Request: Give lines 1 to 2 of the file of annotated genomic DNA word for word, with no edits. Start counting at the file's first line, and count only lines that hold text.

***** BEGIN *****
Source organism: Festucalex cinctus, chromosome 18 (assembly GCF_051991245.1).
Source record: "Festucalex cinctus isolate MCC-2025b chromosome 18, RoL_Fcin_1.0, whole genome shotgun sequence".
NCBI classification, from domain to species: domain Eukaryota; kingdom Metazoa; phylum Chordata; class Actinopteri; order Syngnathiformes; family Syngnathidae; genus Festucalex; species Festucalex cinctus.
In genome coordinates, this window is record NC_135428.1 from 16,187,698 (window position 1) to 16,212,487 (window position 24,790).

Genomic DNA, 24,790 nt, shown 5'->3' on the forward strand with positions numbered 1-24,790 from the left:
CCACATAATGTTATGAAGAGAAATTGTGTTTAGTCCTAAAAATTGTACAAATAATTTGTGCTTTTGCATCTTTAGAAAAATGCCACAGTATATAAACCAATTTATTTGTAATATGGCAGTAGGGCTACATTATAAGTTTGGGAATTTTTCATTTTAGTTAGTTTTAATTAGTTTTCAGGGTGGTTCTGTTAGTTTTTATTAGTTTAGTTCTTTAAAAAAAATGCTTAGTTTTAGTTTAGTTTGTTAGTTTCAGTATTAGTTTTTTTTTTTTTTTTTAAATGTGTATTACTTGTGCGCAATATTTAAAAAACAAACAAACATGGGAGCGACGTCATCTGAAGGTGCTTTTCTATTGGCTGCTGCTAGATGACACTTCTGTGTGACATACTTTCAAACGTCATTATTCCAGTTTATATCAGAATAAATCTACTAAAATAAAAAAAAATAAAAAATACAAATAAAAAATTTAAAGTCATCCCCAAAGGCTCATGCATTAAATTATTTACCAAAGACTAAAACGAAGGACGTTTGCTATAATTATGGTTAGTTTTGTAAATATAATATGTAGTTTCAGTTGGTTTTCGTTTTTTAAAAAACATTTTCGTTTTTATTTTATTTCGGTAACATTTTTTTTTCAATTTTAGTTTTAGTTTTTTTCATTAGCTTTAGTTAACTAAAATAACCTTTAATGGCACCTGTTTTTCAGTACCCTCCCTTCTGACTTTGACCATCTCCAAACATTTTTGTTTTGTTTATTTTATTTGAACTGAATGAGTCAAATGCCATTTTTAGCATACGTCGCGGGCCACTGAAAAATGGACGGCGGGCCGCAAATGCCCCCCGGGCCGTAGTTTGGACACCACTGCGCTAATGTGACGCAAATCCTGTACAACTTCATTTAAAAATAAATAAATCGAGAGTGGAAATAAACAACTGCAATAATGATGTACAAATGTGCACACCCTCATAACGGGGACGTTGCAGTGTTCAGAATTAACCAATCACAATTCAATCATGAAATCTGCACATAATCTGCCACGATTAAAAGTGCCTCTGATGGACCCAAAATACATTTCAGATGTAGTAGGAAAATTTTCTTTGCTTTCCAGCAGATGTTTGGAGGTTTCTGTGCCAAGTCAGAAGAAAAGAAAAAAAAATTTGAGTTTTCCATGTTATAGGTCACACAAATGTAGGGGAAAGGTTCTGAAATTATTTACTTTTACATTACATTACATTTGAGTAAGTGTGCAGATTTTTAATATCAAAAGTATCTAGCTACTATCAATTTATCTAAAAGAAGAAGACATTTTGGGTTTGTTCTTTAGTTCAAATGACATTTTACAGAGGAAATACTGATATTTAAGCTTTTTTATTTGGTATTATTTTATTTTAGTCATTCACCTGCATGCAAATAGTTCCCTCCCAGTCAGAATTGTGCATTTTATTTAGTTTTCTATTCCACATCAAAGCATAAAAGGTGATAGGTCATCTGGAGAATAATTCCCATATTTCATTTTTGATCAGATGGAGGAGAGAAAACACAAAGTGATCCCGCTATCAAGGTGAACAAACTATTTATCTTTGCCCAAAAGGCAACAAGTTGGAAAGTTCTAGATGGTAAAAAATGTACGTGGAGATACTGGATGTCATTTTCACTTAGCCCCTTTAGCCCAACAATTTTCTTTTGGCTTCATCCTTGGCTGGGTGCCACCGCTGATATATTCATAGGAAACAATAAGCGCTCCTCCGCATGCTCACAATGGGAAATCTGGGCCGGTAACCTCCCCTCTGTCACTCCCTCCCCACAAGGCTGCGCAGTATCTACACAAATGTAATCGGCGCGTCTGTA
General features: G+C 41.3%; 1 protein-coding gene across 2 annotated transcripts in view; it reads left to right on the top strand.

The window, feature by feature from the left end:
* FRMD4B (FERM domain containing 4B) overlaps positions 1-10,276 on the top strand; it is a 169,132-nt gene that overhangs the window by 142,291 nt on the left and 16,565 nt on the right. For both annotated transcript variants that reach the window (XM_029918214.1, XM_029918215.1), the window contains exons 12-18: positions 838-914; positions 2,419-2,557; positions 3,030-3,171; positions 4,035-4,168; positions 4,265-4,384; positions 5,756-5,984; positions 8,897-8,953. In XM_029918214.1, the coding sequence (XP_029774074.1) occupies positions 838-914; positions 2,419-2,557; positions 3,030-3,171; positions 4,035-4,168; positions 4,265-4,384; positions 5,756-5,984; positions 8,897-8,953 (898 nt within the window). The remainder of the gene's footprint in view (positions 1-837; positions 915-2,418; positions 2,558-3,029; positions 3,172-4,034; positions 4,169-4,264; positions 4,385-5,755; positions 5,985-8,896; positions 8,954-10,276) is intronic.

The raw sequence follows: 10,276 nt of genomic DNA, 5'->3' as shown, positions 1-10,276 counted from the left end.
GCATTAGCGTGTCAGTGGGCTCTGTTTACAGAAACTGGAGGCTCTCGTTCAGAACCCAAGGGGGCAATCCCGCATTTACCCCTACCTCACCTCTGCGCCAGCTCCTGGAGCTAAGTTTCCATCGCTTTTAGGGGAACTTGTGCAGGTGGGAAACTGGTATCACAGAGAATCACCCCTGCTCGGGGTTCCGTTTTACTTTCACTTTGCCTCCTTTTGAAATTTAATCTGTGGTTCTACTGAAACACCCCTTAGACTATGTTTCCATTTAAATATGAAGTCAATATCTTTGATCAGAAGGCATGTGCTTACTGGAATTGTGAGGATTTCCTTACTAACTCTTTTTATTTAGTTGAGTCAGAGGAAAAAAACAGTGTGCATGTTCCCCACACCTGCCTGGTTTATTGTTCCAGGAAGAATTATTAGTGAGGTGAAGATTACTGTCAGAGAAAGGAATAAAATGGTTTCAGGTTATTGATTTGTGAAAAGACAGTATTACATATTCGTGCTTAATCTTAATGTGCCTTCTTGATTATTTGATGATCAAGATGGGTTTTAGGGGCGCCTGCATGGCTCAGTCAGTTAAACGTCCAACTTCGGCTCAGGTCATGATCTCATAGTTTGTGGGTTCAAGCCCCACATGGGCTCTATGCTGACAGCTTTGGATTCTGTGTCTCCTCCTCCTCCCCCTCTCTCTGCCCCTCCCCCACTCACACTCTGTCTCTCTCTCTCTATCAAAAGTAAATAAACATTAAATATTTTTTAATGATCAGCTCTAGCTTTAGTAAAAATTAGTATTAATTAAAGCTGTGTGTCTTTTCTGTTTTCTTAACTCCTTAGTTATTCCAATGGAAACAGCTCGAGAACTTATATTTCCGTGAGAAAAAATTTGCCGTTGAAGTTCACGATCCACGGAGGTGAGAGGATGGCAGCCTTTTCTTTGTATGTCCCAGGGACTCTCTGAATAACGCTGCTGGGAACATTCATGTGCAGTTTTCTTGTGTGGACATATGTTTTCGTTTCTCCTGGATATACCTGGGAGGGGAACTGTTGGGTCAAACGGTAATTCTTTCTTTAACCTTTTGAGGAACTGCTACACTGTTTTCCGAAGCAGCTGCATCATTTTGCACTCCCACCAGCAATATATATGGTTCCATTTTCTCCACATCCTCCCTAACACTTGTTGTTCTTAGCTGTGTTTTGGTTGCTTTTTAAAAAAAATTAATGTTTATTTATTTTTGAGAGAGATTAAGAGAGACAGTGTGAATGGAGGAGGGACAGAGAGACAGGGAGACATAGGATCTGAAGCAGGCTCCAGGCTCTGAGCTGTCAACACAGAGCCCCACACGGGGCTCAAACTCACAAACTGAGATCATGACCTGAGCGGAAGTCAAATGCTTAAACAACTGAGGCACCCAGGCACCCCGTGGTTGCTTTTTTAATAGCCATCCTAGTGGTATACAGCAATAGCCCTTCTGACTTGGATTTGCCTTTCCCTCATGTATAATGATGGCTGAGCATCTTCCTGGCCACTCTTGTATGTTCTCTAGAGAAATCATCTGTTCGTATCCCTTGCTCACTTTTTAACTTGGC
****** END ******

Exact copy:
Source organism: Festucalex cinctus, chromosome 18 (assembly GCF_051991245.1).
Source record: "Festucalex cinctus isolate MCC-2025b chromosome 18, RoL_Fcin_1.0, whole genome shotgun sequence".